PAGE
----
Black History Month Celebrated With Student Academic Showcase

Black History Month is a time dedicated to honoring all African Americans from a variety of time periods in the United States. Not only is it something to proudly celebrate throughout the country, but also at BSU.

The Latin American & Caribbean Studies, African American Studies, and African Studies united to present the Black History Month Student Academic Showcase.

“The intention [of this event] is to feature and showcase the scholarship of BSU students and to flush out the human stories of Black History Month,” said Dr. Allyson Ferrante (she/her), associate professor of English and the program coordinator for Latin American, Caribbean, and Latinx Studies.

She went on to share that most students often think of Black History Month as a time of remembering oppression and suffering. However, it is truly a time to recognize exceptional individuals and their accomplishments.

Invited students and prominent professors arranged presentations to discuss crucial topics in modern society, including pre-colonial West African politics, how Langston Hughes is taught in high schools, Caribbean short fiction, Black women’s maternal health, and visual artworks of the Obamas. Also included in the event was an inspirational, public poster viewing in the Dana Mohler-Faria Science and Mathematics Center atrium.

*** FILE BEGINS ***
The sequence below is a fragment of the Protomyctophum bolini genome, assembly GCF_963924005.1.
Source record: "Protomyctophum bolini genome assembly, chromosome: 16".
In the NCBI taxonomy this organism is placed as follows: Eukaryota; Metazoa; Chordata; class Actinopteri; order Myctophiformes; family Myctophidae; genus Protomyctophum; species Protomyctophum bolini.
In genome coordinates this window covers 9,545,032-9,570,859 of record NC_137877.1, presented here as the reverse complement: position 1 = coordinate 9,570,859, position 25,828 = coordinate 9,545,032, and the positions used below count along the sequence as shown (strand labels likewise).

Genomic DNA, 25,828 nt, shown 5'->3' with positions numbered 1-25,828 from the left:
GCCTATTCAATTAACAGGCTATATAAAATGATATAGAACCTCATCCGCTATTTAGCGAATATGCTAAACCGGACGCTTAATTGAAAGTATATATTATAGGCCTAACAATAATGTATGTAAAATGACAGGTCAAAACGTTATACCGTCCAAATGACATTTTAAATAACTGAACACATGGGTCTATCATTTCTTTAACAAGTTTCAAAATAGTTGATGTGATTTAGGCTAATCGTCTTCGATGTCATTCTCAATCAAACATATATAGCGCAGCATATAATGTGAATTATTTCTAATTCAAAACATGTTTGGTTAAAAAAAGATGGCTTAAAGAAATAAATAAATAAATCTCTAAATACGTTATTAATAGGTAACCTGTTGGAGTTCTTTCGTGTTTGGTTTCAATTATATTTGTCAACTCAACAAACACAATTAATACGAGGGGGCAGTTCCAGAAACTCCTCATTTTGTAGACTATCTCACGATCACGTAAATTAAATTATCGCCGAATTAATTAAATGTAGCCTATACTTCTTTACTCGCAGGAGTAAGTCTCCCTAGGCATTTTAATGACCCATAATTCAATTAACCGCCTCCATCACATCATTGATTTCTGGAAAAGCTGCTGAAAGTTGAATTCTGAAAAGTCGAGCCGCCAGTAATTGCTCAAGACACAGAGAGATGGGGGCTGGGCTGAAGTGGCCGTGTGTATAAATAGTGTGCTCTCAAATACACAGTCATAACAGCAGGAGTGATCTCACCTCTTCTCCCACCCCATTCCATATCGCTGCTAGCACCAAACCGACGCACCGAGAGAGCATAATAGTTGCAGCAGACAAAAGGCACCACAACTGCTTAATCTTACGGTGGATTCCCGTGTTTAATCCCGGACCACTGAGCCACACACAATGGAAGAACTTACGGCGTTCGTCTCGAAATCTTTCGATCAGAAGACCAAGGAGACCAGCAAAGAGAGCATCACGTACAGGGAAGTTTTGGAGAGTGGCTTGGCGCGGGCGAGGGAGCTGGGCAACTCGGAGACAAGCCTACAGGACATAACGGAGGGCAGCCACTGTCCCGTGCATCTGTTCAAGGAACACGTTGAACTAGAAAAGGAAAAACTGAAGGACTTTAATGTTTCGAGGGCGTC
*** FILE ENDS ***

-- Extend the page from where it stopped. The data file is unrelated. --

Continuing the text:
Dr. Vignon Oussa (he/him), a professor of mathematics, presented as a keynote at the Student Academic Showcase describing the history of Black mathematicians. As an African who immigrated to the United States while a teenager, Dr. Oussa discussed race from his unique perspective. The goal of his presentation was to contrast some observations in how Black diaspora performs when compared to white society. He also reviewed some of the Black pioneers and trailblazers of mathematics in the U.S.

“There seems to be a silence that indicates that being Black as a mathematician is some form of contradiction,” stated Dr. Oussa. “Culturally, we put mathematics on a certain pedestal… It seems like mathematics is for a selected few, so that is one of the reasons I wanted to talk about Black mathematicians.”

The Student Academic Showcase was powerful and inspiring. As stated by Dr. Emily Donaldson Field (she/her), coordinator for African American Studies: “I am so proud of these students for their conscientious academic work and their willingness to share it with the BSU community.”

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